On July 12, 2012, Manuel filed a complaint for modification of custody. He prayed for modification of the decree to award him sole custody of the children, subject to Fabiola's reasonable rights of visitation or, in the alternative, to award the parties joint legal and physical custody of the children.
Fabiola filed an amended answer and cross-complaint in which she asked the district court to leave custody with her but modify various provisions of the parenting plan related to visitation, extracurricular activities, the parties' obligations to notify each other when the children suffered from " significant [290 Neb. 250] illnesses," and proof of health insurance. She also asked for permission to remove the children to California.
In December 2013 and January 2014, a trial was held on Manuel's complaint and Fabiola's amended cross-complaint. The evidence adduced by Fabiola included certified copies of an order sentencing Manuel to probation for his convictions of terroristic threats and third degree domestic assault and the mandate of the Nebraska Court of Appeals which affirmed his convictions in a memorandum opinion in case No. A-10-964. Fabiola testified that she was the victim of these crimes.
At the end of the hearing, Fabiola brought § 43-2932 to the district court's attention. The court stated that it was " very familiar with that statute." Immediately thereafter, the court orally entered its decision. On the issue of custody, it stated: " The Court's going to take legal custody of the children in the Court. I'm going to grant joint physical custody to the parties, one week on, one week off."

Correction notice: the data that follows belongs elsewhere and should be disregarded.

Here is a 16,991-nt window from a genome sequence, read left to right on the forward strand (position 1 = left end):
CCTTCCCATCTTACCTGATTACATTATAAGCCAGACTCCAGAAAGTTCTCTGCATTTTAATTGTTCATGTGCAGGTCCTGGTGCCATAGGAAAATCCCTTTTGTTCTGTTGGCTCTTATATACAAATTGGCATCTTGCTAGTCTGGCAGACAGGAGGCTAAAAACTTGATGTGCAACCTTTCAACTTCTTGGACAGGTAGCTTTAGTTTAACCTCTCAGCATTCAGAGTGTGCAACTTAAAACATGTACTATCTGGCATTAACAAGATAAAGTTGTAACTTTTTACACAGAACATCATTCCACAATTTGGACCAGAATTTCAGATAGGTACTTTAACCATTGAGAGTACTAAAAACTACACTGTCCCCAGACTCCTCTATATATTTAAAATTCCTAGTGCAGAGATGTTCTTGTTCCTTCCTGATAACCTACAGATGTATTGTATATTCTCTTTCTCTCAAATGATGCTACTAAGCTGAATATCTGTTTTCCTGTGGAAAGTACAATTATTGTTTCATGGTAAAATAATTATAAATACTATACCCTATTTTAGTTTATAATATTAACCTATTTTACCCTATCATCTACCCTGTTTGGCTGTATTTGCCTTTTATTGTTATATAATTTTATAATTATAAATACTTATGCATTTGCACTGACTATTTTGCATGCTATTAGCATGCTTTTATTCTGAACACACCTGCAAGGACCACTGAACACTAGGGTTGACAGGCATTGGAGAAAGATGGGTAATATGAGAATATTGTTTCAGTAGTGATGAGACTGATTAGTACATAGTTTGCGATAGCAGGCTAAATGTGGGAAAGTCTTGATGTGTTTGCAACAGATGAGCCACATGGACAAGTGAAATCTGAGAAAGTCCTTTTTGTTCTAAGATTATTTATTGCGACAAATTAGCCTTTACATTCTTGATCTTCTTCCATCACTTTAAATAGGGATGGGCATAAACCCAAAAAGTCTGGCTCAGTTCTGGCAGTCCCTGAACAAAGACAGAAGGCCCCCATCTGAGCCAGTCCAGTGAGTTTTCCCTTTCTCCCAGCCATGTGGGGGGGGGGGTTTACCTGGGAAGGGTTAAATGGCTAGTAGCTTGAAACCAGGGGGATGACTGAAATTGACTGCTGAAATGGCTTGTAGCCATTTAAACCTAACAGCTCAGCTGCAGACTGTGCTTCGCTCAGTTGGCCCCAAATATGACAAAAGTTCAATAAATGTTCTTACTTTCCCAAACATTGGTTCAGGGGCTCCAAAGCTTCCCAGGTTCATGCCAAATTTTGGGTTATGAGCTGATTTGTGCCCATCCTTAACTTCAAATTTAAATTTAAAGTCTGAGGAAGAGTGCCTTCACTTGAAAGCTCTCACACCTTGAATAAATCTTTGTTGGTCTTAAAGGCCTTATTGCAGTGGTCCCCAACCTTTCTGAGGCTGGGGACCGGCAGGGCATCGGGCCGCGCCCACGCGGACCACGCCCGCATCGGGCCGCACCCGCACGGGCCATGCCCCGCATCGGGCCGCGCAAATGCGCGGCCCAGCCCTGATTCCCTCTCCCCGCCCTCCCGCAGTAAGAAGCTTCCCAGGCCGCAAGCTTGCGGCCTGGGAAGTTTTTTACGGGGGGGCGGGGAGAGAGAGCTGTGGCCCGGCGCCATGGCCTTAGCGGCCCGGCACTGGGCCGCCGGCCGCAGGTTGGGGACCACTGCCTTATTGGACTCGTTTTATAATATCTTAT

On February 11, 2014, the district court entered a corresponding written order. It found that both parties were " fit and proper persons to be awarded the physical custody of the minor children," and it awarded them joint physical custody. The court also found that it was " in the best interest of the minor children that legal custody be placed with the Court." On related matters, the court denied Fabiola's application for removal, recalculated Manuel's child support obligation, and ordered the parties to communicate only through e-mail or text messaging. The court also made other modifications related to expenses, extracurricular activities, and proof of health insurance.